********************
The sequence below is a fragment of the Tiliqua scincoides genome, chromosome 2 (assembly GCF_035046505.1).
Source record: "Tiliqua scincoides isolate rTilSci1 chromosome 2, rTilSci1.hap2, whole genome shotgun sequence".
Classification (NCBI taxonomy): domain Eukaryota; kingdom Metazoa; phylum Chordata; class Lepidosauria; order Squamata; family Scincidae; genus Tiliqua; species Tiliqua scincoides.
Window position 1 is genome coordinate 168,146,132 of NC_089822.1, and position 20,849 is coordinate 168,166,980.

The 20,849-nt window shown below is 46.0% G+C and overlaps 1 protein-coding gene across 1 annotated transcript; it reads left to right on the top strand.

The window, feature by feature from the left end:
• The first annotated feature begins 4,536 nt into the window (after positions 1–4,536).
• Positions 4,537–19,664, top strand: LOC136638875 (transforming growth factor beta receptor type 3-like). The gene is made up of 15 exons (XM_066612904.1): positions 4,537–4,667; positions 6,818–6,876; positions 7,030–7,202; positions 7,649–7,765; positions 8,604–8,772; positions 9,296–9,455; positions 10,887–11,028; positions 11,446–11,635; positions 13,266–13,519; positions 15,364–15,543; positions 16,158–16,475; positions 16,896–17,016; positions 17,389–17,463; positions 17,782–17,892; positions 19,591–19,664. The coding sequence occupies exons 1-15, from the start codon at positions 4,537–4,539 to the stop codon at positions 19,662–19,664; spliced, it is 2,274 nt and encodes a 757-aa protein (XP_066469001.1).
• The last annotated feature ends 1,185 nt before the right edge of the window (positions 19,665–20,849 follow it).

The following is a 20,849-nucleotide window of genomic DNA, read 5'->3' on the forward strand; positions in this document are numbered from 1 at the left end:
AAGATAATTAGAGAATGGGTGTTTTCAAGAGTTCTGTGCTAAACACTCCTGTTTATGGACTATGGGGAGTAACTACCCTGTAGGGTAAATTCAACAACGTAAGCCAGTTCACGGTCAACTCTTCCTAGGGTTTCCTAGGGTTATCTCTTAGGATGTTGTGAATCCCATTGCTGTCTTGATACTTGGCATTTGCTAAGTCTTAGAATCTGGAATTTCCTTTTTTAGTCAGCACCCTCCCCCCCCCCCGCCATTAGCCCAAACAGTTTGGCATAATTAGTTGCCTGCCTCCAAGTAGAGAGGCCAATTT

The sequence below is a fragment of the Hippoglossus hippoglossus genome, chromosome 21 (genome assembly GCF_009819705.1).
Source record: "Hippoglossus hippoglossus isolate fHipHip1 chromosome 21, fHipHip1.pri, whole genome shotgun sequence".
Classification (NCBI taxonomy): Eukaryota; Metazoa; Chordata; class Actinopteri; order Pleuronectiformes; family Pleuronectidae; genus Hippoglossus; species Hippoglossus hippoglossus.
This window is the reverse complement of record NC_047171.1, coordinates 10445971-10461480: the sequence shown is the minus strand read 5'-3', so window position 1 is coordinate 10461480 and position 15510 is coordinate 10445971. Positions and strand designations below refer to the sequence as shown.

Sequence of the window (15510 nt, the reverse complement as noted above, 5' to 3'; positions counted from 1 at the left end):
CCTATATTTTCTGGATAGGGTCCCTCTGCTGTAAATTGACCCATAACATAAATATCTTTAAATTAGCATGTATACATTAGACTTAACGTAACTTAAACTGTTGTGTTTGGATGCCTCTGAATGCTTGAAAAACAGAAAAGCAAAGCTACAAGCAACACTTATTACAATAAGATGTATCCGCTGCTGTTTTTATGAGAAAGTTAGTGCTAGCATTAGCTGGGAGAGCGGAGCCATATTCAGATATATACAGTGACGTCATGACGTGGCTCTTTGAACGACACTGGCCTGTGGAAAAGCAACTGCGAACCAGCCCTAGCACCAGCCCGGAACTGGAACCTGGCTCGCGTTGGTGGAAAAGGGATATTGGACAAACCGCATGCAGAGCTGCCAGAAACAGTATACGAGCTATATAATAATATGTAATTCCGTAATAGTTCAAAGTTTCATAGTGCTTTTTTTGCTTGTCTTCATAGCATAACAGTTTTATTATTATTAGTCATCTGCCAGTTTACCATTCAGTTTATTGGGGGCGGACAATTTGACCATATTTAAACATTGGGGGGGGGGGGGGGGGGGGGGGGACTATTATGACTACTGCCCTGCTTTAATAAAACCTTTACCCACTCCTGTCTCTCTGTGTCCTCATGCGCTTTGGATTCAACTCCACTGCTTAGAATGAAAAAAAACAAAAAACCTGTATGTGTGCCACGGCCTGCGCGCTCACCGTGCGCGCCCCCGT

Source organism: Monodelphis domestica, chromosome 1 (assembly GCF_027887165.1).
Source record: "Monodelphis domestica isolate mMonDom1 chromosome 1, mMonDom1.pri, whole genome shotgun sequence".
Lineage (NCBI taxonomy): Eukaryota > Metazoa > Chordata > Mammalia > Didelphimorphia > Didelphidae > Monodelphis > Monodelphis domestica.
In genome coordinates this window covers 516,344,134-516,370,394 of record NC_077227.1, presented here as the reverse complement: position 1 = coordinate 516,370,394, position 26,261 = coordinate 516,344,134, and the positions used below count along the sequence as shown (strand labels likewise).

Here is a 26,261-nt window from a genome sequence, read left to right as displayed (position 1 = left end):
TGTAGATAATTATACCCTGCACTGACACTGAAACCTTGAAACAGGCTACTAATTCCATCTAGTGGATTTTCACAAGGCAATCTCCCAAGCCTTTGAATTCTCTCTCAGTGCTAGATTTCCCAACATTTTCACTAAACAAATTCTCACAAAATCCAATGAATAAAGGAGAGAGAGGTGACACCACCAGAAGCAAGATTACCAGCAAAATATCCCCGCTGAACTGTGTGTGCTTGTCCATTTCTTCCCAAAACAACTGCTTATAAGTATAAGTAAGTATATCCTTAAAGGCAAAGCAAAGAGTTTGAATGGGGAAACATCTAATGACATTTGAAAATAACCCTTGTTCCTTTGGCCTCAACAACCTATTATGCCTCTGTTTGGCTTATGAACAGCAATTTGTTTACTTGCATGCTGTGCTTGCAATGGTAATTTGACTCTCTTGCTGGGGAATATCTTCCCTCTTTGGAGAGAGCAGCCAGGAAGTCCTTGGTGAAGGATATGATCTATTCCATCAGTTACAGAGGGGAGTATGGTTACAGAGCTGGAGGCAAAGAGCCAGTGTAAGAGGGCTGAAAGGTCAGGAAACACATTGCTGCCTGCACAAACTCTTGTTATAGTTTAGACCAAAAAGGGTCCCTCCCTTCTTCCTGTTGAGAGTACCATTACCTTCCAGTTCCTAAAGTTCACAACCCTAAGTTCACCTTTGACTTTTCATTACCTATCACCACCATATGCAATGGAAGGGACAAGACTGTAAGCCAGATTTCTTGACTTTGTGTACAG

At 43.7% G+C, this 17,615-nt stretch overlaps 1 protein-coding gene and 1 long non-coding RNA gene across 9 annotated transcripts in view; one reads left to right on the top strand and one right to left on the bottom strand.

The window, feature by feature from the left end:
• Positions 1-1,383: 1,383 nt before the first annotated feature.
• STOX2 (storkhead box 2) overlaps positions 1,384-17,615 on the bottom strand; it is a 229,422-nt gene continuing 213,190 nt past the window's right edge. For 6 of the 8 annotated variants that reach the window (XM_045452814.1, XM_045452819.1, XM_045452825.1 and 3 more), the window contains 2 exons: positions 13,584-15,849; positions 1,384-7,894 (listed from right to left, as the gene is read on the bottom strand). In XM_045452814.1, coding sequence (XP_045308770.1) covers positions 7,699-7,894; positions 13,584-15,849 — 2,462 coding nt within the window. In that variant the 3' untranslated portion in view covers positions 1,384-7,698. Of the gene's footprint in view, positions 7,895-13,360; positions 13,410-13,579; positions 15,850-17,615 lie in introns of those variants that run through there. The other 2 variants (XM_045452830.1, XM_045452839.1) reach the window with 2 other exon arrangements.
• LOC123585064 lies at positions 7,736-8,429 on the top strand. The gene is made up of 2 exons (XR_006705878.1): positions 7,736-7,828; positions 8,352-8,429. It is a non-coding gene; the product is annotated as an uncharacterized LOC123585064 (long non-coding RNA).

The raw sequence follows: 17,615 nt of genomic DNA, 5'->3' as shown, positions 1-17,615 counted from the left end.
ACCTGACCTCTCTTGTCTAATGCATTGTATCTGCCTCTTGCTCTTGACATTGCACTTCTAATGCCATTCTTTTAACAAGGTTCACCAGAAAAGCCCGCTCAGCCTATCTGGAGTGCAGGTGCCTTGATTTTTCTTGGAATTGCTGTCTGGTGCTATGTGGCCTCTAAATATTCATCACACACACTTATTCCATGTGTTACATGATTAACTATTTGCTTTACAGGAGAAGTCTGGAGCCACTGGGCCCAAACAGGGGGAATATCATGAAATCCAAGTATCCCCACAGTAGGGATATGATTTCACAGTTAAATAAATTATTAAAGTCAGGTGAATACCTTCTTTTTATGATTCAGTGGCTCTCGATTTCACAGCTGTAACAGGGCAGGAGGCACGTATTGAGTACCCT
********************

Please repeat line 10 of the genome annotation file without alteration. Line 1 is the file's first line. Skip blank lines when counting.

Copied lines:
The following is a 20,849-nucleotide window of genomic DNA, read 5'->3' on the forward strand; positions in this document are numbered from 1 at the left end: